Byrd / Pieter Belder -Jan - Organ Works | RECORD STORE DAY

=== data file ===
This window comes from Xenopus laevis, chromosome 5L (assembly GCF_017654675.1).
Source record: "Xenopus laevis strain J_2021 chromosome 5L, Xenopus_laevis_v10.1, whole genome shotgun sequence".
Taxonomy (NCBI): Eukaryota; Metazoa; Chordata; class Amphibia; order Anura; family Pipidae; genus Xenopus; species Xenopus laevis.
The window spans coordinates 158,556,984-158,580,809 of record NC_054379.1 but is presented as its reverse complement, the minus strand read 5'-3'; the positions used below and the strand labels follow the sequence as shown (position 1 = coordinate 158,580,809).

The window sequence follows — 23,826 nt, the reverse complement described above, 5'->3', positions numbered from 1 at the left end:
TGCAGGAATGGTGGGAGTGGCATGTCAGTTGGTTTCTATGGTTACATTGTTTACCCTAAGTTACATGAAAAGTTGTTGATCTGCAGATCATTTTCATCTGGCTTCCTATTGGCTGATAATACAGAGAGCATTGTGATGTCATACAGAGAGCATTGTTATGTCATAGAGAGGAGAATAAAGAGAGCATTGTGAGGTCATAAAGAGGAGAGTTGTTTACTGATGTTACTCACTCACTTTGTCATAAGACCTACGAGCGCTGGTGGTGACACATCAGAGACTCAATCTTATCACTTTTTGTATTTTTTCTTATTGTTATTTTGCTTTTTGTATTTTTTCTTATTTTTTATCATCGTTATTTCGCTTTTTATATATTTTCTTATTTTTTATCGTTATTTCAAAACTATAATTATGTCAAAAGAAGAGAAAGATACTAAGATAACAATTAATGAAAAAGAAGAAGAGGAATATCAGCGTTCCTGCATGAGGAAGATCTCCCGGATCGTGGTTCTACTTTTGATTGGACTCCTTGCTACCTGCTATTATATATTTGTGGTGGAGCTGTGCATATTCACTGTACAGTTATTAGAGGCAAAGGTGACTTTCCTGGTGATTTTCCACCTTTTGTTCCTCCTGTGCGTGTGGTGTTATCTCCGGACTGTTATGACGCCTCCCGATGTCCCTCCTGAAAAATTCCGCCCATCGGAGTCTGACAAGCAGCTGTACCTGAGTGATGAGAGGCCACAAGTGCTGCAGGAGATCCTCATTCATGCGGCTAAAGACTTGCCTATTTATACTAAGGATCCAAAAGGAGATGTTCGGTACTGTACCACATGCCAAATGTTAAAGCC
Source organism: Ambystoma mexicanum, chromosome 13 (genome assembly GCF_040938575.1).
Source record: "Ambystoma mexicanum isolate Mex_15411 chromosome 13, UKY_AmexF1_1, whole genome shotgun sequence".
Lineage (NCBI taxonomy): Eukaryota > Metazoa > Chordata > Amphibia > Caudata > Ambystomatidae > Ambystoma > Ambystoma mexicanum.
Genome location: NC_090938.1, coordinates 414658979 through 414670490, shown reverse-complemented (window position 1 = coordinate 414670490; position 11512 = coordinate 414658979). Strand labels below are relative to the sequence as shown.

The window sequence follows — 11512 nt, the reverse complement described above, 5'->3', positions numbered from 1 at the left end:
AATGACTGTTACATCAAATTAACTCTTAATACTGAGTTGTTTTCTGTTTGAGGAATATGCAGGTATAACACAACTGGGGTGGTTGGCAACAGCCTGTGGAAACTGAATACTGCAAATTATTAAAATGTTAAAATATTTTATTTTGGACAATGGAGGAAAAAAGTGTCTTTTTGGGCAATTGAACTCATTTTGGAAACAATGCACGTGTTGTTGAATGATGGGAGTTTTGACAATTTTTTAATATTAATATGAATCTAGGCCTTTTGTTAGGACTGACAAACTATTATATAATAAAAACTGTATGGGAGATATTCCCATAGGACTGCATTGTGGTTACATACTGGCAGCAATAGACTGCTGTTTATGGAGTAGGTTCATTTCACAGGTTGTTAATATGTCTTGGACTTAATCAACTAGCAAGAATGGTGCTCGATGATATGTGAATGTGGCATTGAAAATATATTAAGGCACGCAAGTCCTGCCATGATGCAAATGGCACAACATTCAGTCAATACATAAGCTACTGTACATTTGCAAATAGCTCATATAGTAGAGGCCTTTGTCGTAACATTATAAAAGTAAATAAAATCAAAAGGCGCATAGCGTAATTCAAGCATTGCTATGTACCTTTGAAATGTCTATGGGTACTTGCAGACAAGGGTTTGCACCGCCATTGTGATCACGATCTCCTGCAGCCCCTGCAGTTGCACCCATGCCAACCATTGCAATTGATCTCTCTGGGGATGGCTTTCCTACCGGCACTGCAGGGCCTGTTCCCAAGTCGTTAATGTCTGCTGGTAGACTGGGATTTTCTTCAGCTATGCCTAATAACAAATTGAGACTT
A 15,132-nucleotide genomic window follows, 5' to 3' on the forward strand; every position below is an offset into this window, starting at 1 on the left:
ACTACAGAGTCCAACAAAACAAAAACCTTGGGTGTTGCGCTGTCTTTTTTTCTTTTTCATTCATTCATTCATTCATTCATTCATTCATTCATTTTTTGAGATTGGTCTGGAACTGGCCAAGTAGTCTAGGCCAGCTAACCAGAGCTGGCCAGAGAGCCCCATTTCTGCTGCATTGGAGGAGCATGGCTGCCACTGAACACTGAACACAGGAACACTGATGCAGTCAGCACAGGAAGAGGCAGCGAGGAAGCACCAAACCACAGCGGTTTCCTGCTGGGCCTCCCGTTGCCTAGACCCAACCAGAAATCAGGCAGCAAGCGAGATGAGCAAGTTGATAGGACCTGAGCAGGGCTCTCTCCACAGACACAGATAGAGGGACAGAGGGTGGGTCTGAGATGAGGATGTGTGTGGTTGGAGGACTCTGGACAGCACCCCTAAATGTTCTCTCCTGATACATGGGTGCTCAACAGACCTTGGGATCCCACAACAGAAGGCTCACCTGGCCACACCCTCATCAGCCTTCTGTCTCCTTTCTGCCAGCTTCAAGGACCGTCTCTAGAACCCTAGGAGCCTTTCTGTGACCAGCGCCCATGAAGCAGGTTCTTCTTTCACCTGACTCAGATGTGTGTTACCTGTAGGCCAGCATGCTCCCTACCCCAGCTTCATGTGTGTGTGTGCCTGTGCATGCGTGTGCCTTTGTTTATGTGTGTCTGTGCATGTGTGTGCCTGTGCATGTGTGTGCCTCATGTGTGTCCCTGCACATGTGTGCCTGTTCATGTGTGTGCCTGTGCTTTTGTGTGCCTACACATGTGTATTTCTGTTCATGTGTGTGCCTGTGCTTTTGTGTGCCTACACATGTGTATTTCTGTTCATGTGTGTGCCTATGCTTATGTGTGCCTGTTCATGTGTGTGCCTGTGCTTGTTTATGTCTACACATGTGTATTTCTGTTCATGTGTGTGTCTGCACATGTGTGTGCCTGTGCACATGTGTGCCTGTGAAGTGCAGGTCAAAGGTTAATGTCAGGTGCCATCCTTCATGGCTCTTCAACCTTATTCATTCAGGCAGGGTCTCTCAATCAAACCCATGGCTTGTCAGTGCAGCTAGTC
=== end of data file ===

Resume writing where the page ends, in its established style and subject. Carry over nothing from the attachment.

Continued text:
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In 2023 Brilliant Classics released a 9CD box of the complete keyboard music by William Byrd, marking the tercentenary of the composer's death. The set was welcomed as a monumental achievement, and a worthy sequel to Davitt Moroney's pioneering achievement on Hyperion: 'Those who enjoyed Belder's forthright and imaginatively ornamented Byrd performances in his complete Fitzwilliam Virginal Book survey will know what to expect,' wrote Jed Distler in Classics Today. 'He favors less agogic manipulation and more conservative rhythmic continuity compared to Hyperion's Davitt Moroney. However, a palpable sense of controlled freedom informs Belder's subtle placement of cadences and phrase endings and his flexibly articulated ornaments.' Extracted from that critically acclaimed set, the present album presents all the pieces recorded bv Pieter-Jan Belder on the at the Albert Kiespenning organ of the Grote Kerk in Wijk bij Duurstede. The degree to which any of these pieces was written 'for organ' may remain open to question, when they could be performed, with allowance for some imaginative liberties, on any keyboard instrument, and indeed many contemporary pianists have revived Byrd's music for a new generation of listeners. Whether experienced on a Steinway or a spinet, Byrd is the first great composer for the keyboard, even when producing instrumental versions of choral anthems. Belder includes several such pieces here, which find a natural home 'in church' rather than the domestic setting of the harpsichord. Two versions of Salvator Mundi are effectively forerunners of chorale preludes; likewise three versions of Clarifica me. Several voluntaries lie no less idiomatically on the organ despite their highly florid writing, while the assorted preludes or fantasias and their companion fugues also deserve to be regarded alongside notable pre-Bachian models by Frescobaldi and Buxtehude. According to Early Music Review: 'As for performance, Belder's strength is in allowing Byrd to speak through the music rather than inflicting an interpretative regime upon the music... It remains wholeheartedly to welcome and recommend this fine discographical achievement.'